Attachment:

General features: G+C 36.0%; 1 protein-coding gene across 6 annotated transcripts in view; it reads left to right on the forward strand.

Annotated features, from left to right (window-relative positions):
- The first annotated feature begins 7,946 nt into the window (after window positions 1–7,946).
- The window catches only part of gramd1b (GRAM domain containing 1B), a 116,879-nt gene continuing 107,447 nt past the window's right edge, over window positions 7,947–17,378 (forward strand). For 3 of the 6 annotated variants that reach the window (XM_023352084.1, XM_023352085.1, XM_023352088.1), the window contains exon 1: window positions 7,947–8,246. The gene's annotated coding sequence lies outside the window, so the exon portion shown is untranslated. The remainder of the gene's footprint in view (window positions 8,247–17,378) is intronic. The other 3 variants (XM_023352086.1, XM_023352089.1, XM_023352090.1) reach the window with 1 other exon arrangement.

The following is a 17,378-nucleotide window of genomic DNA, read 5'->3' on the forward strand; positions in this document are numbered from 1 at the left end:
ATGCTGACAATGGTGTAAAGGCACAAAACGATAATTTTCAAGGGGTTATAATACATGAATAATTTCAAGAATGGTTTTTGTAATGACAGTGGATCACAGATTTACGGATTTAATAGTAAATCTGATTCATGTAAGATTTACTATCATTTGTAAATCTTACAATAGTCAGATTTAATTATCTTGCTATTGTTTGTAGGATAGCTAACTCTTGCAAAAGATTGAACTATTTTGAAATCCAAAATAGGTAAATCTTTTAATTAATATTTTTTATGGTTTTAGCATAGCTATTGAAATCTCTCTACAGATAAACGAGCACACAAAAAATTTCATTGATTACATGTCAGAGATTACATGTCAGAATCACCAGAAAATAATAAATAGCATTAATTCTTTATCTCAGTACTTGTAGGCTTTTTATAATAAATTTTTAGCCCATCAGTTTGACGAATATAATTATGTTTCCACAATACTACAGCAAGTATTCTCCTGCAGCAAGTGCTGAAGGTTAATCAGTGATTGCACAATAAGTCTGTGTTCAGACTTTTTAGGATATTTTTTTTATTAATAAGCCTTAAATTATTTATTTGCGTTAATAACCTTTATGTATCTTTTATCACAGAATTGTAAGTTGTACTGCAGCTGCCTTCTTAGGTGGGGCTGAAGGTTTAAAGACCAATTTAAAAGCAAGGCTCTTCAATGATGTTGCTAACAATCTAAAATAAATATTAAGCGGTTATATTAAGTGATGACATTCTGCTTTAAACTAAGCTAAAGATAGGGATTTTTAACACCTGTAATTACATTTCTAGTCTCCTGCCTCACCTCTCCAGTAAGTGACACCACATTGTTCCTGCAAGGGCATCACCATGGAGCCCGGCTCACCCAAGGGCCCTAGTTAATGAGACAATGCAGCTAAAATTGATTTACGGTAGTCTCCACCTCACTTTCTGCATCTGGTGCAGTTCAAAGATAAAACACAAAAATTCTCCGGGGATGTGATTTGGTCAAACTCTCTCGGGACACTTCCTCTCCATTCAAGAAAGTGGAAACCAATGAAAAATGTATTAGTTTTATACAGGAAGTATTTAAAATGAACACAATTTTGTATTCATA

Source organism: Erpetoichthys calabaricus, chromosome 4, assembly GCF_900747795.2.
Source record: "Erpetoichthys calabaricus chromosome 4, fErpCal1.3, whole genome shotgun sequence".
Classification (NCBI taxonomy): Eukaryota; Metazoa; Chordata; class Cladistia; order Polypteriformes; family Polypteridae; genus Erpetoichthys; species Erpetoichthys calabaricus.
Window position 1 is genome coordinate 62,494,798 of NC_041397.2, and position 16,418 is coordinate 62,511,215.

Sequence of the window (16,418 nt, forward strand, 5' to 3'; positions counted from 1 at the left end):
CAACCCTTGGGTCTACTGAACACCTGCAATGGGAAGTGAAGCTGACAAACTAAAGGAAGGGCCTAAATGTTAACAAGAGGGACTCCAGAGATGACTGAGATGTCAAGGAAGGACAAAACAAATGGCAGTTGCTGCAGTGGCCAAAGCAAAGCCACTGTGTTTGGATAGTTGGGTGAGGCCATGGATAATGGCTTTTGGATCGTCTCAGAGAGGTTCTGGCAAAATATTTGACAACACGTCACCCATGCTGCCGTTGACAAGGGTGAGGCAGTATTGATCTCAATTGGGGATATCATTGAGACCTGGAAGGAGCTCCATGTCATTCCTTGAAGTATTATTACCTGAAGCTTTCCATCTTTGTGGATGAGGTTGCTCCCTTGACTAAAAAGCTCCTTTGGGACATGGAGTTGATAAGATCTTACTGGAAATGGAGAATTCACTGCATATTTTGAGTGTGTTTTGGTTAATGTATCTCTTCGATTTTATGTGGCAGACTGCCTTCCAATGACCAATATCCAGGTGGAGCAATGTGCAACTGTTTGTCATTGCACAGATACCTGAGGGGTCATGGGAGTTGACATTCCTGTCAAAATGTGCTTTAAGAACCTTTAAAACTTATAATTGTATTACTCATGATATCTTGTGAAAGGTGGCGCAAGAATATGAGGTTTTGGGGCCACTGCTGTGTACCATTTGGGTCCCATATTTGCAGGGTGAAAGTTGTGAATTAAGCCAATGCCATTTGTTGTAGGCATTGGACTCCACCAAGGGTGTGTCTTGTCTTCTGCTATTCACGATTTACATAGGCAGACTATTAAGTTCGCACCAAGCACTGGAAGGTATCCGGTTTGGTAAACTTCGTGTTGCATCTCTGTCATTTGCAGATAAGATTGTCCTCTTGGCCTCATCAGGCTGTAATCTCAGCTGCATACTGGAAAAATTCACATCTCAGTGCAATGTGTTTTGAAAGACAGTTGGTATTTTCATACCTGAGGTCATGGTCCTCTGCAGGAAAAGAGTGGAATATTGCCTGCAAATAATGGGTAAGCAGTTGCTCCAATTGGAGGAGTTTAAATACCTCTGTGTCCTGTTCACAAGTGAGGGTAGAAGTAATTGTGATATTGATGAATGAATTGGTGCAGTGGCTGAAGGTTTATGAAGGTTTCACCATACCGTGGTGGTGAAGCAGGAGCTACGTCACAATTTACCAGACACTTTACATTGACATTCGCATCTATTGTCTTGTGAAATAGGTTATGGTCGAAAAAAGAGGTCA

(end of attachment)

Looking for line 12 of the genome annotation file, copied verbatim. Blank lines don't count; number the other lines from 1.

CAACCCTTGGGTCTACTGAACACCTGCAATGGGAAGTGAAGCTGACAAACTAAAGGAAGGGCCTAAATGTTAACAAGAGGGACTCCAGAGATGACTGAGATGTCAAGGAAGGACAAAACAAATGGCAGTTGCTGCAGTGGCCAAAGCAAAGCCACTGTGTTTGGATAGTTGGGTGAGGCCATGGATAATGGCTTTTGGATCGTCTCAGAGAGGTTCTGGCAAAATATTTGACAACACGTCACCCATGCTGCCGTTGACAAGGGTGAGGCAGTATTGATCTCAATTGGGGATATCATTGAGACCTGGAAGGAGCTCCATGTCATTCCTTGAAGTATTATTACCTGAAGCTTTCCATCTTTGTGGATGAGGTTGCTCCCTTGACTAAAAAGCTCCTTTGGGACATGGAGTTGATAAGATCTTACTGGAAATGGAGAATTCACTGCATATTTTGAGTGTGTTTTGGTTAATGTATCTCTTCGATTTTATGTGGCAGACTGCCTTCCAATGACCAATATCCAGGTGGAGCAATGTGCAACTGTTTGTCATTGCACAGATACCTGAGGGGTCATGGGAGTTGACATTCCTGTCAAAATGTGCTTTAAGAACCTTTAAAACTTATAATTGTATTACTCATGATATCTTGTGAAAGGTGGCGCAAGAATATGAGGTTTTGGGGCCACTGCTGTGTACCATTTGGGTCCCATATTTGCAGGGTGAAAGTTGTGAATTAAGCCAATGCCATTTGTTGTAGGCATTGGACTCCACCAAGGGTGTGTCTTGTCTTCTGCTATTCACGATTTACATAGGCAGACTATTAAGTTCGCACCAAGCACTGGAAGGTATCCGGTTTGGTAAACTTCGTGTTGCATCTCTGTCATTTGCAGATAAGATTGTCCTCTTGGCCTCATCAGGCTGTAATCTCAGCTGCATACTGGAAAAATTCACATCTCAGTGCAATGTGTTTTGAAAGACAGTTGGTATTTTCATACCTGAGGTCATGGTCCTCTGCAGGAAAAGAGTGGAATATTGCCTGCAAATAATGGGTAAGCAGTTGCTCCAATTGGAGGAGTTTAAATACCTCTGTGTCCTGTTCACAAGTGAGGGTAGAAGTAATTGTGATATTGATGAATGAATTGGTGCAGTGGCTGAAGGTTTATGAAGGTTTCACCATACCGTGGTGGTGAAGCAGGAGCTACGTCACAATTTACCAGACACTTTACATTGACATTCGCATCTATTGTCTTGTGAAATAGGTTATGGTCGAAAAAAGAGGTCA